If Awami League is serious about implementing the “MOU” after coming to power then it will have to effectively bury its ideological foundation and whatever little was left of its principles. If, on the other hand, the “MOU” is a ploy to hoodwink the so-called “Islamic vote bank”, then the AL has sunk to the lowest ebb of political morality where it can say anything to anybody just to gain support prior to elections. This means that the party cannot be trusted. Whatever pledge it makes to the people will be like the “MOU” with the Khelafat, a time serving device to be discarded once in power. Is this Mr. Jalil’s message in taking so much pain to distinguish between an ’agreement’ and an ’MOU’?

The AL must really believe that we, the people, are a bunch of fools to be taken for a ride and hoodwinked at will. Well, people may have a surprise for such clever people. The deal shows that the party is so desperate and hungry to go to power that it can discard its founding principles, make pledges against what it proclaimed to stand for since its birth and embrace anybody as an ally, even people who really would prefer to see them destroyed.

The truth of the matter is that both the BNP and AL have, over the years, removed all moral underpinnings of their actions. There is no ethical anchor to their politics, and as such, everything is a ’game’ in their bid for power. This degeneration has not happened overnight and it has deteriorated over the last several decades starting from Ershad era. The tragedy is that the democratic governments did not stem the tide, they in fact added impetus to the process of decline of morality in politics.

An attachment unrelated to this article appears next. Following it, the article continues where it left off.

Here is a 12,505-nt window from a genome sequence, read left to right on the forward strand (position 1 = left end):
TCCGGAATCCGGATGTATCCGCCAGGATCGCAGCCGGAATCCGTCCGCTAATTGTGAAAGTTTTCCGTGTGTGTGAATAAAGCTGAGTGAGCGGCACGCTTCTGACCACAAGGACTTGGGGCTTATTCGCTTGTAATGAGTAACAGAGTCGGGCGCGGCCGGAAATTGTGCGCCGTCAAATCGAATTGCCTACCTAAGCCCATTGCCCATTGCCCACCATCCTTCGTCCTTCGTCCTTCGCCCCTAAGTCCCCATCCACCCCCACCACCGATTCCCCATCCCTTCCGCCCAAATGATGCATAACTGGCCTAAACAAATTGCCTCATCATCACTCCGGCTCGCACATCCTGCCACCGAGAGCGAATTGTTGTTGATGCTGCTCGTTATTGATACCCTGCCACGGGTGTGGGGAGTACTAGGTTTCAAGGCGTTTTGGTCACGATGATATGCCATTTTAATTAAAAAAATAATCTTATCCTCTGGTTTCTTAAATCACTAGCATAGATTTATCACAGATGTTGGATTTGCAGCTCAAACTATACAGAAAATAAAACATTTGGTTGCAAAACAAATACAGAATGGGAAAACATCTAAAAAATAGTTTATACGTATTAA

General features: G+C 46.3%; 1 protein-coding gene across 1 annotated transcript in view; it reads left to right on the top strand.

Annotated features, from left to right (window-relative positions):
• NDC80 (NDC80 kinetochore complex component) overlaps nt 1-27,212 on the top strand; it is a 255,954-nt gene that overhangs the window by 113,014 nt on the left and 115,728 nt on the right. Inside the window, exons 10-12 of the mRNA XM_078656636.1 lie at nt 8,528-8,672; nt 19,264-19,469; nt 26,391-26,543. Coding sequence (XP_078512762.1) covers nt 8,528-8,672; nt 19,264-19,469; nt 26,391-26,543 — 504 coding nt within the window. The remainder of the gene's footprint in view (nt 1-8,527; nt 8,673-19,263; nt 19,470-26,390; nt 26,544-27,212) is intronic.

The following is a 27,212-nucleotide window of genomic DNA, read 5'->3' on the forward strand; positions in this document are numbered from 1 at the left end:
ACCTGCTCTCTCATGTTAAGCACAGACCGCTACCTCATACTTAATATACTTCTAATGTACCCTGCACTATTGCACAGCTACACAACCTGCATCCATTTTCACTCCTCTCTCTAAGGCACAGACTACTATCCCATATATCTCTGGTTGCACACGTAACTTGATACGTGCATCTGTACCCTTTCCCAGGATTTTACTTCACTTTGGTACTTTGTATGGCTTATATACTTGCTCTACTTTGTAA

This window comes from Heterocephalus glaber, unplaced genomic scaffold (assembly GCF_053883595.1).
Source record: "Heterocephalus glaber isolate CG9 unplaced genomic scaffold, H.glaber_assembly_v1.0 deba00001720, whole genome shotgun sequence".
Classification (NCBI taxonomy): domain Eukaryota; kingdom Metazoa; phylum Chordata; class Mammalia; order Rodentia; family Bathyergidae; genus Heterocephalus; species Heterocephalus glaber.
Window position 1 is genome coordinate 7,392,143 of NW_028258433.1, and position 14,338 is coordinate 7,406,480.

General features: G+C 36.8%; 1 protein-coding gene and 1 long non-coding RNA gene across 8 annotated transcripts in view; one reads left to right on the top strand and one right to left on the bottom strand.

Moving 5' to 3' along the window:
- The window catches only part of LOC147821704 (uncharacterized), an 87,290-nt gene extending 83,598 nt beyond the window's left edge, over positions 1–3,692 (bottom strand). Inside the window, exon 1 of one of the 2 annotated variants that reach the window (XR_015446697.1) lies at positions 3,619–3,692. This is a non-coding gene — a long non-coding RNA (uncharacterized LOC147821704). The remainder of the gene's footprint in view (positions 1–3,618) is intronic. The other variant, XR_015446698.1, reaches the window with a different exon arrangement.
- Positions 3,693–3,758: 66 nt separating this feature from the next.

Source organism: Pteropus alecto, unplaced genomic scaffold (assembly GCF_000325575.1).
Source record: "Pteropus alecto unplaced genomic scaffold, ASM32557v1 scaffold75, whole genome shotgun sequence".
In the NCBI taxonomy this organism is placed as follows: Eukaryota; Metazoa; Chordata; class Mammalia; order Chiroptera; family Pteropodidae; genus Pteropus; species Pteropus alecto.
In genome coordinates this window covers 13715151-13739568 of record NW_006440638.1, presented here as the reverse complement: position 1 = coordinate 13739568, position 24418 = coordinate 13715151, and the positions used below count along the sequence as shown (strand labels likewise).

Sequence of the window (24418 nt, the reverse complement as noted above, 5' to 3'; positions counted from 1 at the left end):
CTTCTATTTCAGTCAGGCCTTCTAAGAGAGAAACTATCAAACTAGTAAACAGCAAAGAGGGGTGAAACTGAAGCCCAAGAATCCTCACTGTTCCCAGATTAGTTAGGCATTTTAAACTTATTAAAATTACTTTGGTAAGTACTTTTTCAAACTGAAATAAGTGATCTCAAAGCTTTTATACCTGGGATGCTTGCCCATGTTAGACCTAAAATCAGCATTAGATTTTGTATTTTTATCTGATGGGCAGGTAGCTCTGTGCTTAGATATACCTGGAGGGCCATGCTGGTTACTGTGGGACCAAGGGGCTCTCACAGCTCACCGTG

There is a direct link with the rise of corruption in the country and the decline of ethics and moral values in our politics. The last regime of Khaleda Zia set newer records of corruption that put to shame what we saw during the Ershad era. The creation of “Hawa Bhaban” as the alternative source of power opened up the floodgate of corruption led by family members of the former prime minister.

We deliberately waited a couple of days before writing this commentary, hoping that the AL would realise the blunder of its action and retract. It has not yet done so, meaning that it was a well thought out action. Instead, it has issued an eyewash statement insisting on standing for a secular Bangladesh built, we suppose, on the fatwas of the ’certified’ Alems. This deal proves how desperate the AL leadership is for going to power. If such be the level of morality then we, the voters, have very little to expect from them.

Are we condemned to vote only to replace one corrupt, intellectually bankrupt and morally depraved group by another? The Awami League probably thinks that its vote bank is guaranteed. The secularists among them will grumble and protest but will vote for them at the end, the logic being they have nowhere else to go. So there is nothing to worry about. Well, if the view of a very small group of AL die-hards is any indication, they may not have the heart to vote for the BNP but they will not vote for the AL. All of them said that they would cancel their votes in protest.

This is a reaction that the AL will be well-advised to take note of.

(Source: The Daily Star, December 27, 2006)